- The key is implicitly defined by the properties of the source, such as Pub/Sub partitions.
- The key is explicitly defined by aggregation logic in the pipeline, such as
If the pipeline doesn't have enough keys for a given stage, it limits parallel processing. That stage might become a bottleneck.
Identify stages with low parallelism
To identify if pipeline slowness is caused by low parallelism, view the CPU utilization metrics. If CPU is low but evenly distributed across workers, your job might have insufficient parallelism. If your job is using Streaming Engine, to see if a stage has low parallelism, in the Job Metrics tab, view the parallelism metrics. To mitigate this issue:
- In the Google Cloud console, on the Job info page, use the Autoscaling tab to see if the job is having problems scaling up. If autoscaling is the problem, see Troubleshoot Dataflow autoscaling.
- Use the job graph to check the steps in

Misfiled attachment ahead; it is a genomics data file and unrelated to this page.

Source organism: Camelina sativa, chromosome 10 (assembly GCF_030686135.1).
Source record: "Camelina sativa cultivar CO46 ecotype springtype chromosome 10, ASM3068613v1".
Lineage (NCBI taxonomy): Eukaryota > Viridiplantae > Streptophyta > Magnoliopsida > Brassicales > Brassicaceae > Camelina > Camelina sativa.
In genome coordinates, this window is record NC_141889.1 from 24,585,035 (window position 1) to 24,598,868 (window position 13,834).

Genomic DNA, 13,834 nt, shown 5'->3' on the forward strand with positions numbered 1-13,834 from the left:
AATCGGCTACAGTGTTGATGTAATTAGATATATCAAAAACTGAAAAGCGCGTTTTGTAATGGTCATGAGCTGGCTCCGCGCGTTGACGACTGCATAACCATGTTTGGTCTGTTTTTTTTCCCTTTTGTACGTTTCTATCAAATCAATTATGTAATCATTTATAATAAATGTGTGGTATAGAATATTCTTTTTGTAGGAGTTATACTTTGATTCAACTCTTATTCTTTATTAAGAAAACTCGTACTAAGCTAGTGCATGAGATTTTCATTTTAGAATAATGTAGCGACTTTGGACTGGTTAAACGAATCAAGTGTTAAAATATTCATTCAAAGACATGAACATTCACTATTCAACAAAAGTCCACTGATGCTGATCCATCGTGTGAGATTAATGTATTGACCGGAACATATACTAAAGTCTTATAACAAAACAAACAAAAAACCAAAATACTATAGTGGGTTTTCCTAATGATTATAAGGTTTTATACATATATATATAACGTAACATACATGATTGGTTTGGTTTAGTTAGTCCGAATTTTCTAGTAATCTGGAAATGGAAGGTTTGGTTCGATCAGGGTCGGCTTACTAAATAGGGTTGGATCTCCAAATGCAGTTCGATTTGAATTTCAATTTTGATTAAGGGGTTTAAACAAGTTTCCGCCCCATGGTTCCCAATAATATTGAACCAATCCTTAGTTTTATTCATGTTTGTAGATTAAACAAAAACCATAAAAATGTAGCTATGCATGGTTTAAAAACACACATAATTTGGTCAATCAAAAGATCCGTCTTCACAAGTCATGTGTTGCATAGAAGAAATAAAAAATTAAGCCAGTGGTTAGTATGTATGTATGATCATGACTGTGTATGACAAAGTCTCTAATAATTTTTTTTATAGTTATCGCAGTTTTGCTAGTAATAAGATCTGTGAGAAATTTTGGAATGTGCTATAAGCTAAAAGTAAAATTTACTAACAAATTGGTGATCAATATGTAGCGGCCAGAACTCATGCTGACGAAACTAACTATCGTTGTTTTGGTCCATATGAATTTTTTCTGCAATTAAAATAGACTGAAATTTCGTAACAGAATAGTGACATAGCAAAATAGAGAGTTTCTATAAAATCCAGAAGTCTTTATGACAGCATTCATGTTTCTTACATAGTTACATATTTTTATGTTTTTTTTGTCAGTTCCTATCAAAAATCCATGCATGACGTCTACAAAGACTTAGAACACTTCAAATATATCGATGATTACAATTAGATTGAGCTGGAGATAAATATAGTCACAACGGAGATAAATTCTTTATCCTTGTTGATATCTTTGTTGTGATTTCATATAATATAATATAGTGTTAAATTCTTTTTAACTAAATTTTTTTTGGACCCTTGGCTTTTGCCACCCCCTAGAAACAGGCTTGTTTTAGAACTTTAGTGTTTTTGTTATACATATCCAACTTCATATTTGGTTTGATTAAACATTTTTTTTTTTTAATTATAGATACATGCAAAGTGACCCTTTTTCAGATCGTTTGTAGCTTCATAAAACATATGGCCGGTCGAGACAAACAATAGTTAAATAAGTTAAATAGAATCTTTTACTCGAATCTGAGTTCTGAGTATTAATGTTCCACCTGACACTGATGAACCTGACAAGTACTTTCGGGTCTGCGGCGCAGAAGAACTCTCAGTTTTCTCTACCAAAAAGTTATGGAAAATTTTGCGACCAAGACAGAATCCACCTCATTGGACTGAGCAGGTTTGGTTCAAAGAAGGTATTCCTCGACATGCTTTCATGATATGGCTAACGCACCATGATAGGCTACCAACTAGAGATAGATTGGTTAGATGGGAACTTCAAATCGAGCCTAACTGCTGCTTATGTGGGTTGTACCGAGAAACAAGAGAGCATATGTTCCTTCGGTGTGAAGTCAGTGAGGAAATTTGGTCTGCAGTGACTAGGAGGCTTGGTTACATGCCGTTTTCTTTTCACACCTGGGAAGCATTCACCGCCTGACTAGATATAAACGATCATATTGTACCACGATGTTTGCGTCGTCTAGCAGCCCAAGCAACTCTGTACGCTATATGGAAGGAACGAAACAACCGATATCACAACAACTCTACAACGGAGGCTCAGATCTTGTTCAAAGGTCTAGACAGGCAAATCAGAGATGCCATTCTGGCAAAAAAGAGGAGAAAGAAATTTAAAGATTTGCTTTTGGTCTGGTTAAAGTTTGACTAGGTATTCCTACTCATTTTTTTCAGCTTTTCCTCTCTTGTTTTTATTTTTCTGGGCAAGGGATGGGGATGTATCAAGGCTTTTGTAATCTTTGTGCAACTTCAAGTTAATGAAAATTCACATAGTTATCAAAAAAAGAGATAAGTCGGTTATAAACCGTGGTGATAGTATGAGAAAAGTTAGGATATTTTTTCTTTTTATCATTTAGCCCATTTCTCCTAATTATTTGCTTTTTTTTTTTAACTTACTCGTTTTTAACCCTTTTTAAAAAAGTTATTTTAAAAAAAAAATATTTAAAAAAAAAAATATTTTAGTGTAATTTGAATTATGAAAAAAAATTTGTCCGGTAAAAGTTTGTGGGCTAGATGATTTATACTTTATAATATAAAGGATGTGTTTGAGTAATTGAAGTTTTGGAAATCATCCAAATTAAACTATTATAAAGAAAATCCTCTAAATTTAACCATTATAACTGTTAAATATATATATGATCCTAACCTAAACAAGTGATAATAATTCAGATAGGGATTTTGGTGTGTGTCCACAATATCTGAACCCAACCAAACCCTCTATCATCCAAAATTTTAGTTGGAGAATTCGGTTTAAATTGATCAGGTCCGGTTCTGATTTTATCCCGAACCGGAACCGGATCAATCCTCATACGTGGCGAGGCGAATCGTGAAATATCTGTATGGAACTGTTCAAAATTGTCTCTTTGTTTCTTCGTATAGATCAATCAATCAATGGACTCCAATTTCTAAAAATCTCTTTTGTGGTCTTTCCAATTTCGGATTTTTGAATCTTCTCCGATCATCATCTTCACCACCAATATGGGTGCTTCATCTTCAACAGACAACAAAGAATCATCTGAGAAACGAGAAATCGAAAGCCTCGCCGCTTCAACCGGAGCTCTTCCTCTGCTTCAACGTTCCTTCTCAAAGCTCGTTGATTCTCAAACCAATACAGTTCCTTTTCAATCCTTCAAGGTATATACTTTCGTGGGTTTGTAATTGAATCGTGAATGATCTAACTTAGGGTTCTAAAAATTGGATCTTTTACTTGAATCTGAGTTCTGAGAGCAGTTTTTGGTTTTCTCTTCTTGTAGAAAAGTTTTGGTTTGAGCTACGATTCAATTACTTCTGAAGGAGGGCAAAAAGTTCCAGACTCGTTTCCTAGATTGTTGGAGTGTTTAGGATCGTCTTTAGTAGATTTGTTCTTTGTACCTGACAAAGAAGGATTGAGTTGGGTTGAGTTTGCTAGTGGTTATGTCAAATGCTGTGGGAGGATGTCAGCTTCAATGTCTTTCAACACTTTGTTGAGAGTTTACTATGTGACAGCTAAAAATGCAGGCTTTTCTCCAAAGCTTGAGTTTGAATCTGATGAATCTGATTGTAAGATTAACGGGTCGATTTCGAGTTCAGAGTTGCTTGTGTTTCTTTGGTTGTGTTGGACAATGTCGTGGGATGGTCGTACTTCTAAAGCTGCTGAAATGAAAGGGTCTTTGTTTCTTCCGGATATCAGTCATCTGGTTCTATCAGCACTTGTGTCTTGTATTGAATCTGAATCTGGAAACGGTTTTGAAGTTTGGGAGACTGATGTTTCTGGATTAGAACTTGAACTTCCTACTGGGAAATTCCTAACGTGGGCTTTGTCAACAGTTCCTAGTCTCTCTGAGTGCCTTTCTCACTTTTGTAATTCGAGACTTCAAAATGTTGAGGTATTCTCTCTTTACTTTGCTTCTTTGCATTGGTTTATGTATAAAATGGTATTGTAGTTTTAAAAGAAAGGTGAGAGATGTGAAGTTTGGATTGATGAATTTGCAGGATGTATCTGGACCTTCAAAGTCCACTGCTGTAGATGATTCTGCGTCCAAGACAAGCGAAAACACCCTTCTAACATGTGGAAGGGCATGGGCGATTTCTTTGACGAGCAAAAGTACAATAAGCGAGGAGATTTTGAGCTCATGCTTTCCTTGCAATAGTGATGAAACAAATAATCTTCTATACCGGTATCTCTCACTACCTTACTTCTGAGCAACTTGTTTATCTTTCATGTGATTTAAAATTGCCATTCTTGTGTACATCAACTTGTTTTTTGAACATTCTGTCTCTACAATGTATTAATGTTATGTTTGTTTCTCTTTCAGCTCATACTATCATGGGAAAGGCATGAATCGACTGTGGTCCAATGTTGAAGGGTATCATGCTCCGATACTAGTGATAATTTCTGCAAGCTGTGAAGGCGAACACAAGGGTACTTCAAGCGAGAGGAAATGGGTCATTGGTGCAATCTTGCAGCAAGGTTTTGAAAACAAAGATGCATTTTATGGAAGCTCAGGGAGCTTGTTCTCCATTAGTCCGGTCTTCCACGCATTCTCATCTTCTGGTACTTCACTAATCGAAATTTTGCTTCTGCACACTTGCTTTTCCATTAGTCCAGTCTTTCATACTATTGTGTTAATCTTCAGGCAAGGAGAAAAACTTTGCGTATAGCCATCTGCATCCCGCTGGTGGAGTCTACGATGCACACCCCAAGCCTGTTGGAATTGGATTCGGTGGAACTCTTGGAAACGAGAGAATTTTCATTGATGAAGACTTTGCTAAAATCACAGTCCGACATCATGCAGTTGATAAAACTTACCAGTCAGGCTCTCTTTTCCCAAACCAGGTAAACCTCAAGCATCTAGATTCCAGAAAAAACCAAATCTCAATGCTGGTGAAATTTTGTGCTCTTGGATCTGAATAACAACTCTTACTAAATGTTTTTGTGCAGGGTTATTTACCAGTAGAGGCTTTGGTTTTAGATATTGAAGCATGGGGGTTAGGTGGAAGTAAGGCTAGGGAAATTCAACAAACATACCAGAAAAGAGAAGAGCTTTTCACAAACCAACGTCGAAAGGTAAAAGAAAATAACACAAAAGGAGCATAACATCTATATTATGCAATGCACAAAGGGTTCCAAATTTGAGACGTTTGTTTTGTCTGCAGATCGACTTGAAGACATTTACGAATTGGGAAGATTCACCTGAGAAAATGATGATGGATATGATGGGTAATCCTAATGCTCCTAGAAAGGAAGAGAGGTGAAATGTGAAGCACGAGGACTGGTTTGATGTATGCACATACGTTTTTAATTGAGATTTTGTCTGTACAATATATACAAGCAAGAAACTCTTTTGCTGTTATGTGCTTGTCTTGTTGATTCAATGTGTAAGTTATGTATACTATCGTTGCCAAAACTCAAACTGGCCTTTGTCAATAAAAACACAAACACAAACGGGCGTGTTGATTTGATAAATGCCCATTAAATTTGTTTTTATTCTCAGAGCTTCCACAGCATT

the stage. If the stage is reading from a source or
writing to a sink, review the documentation for the service of the source or
sink. Use the documentation to determine if that service is
configured for sufficient scalability.
- To gather more information, use the input and output metrics provided by Dataflow.
- If you're using Kafka, check the number of Kafka partitions. For more information, see the Apache Kafka documentation.
- If you're using a BigQuery sink, enable automatic sharding to improve parallelism. For more information, see 3x Dataflow Throughput with Auto Sharding for BigQuery.
Check for hot keys
If tasks are unevenly distributed across workers and worker utilization is very uneven, your pipeline might have a hot key. A hot key is a key that has far more elements to process compared to other keys. To resolve this issue, take one or more of the following steps:
- Rekey your data. To output new key-value pairs, apply a
ParDotransform. For more information, see the Java
ParDotransform page or the Python
ParDotransform page in the Apache Beam documentation.
.withFanoutin your combine transforms. For more information, see the
Combine.PerKeyclass in the Java SDK or the
with_hot_key_fanoutoperation in the Python SDK.
- If you have a Java pipeline that processes
PCollections, we recommend that you do the following:
Check for insufficient quota